The Politics of John W. Dafoe
and the Free Press

By Ramsay Cook, 1963

Reviewed in Western Socialist,
Nº 5, 1963,
Boston, USA

Book Review

The socialist is under no delusion as to the function of a city newspaper editor. In a broad sense he is the mouthpiece of national ruling class interests, and in particular he advocates the special interests of the capitalists in the area in which his paper operates. It is his job to so present his editorial data that it appears to be representative of the views and ideas of the local community and at the same time in the national interest. In other words he is a ruling class propagandist. Should there be any doubt on this score a read of Professor Ramsay Cook’s book, The Politics of John W. Dafoe and the Free Press, will help dispel it.

Did his job well

For 43 years Mr. Dafoe ably fulfilled his task. A Liberal in politics, he had served as editor on several eastern Conservative newspapers before settling into the editor’s chair at the Manitoba Free Press in Winnipeg in 1901. His predecessor, A. J. Magurn, had been fired by the owner, Mr. Clifford Sifton, for “failure to live up to his contracted obligation of ‘holding yourself to the advancement of the interest of the property’”. Dafoe soon received his working orders from Sifton. The latter regarded all of Manitoba and in fact all the western prairies as his paper’s constituency. The material and news articles “had to be written and arranged so as to best influence the reader. If this is done properly ‘the simple minded farmer will swallow it, and a great many people who are not farmers and who ought to know better’”. “The objective of a Party newspaper was to ‘get the public mind saturated with its views and ideas.’”(Sifton letters to staff members, 1901, pp. 15-16.)

The joining of the forces of Dafoe and Sifton paid off. For Sifton the “property” became an increasingly profitable enterprise and at the same time a powerful lever to advance the political careers of the Sifton family. For Dafoe came the opportunity to peddle his version of Liberal nationalism on domestic and international affairs. He was accomplished in the use of words and could build plausible editorials, though often based on false premises. His reputation soared. In fact it was said during his lifetime that “for the past generation now it has been generally true that what the Free Press thinks today, western Canada will think tomorrow and the intelligent part of eastern Canada will think a few years hence” (p. 285).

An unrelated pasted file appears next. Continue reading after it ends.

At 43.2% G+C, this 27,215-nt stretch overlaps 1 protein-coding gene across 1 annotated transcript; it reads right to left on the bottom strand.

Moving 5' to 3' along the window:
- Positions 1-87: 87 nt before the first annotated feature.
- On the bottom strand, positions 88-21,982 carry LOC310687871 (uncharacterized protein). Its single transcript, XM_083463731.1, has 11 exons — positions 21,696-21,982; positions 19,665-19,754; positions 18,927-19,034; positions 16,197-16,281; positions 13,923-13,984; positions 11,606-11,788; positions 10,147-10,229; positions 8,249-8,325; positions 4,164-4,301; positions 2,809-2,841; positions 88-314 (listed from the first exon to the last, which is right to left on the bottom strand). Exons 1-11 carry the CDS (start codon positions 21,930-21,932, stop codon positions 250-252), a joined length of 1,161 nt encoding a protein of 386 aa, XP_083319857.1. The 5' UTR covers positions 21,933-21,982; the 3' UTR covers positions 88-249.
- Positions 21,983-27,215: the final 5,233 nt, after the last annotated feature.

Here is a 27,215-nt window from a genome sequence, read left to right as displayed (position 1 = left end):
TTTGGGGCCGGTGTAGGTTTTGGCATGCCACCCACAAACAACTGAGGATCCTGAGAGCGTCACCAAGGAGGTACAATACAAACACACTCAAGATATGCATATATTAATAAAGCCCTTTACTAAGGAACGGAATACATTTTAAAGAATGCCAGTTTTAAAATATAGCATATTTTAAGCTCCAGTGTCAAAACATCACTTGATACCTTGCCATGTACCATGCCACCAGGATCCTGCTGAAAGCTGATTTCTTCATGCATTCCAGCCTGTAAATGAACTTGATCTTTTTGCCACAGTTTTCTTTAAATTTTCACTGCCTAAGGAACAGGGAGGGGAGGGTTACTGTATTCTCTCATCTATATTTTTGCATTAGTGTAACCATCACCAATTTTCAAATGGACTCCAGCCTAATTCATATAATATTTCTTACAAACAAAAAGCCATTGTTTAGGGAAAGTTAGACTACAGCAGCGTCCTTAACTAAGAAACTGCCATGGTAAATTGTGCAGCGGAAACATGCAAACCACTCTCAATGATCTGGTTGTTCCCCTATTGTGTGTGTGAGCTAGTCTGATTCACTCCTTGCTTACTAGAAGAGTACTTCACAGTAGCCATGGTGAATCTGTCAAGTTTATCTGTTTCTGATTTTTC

1919 General Strike

While debating the pros and cons of ruling class party politics Dafoe was masterful, calm and serene. But he lost his composure completely when the economic phase of the class struggle broke loose in full flood in Winnipeg in 1919. Roughly 35,000 workers of a population of 180,000 went on a sympathetic strike. The issue – collective bargaining, the right of workers to bargain as a group with their employer on matters of wages and working conditions. The railway workers were out. So were the milk and bakery workers. Restaurants and theatres closed. The civic workers, including all fire departments and a large majority of the police force, were out. Street cars and cabs stopped running. The building trades, metal trades and printing trades ceased work. Almost all industrial activity stopped. The Free Press itself was reduced to a single page, printed somewhere.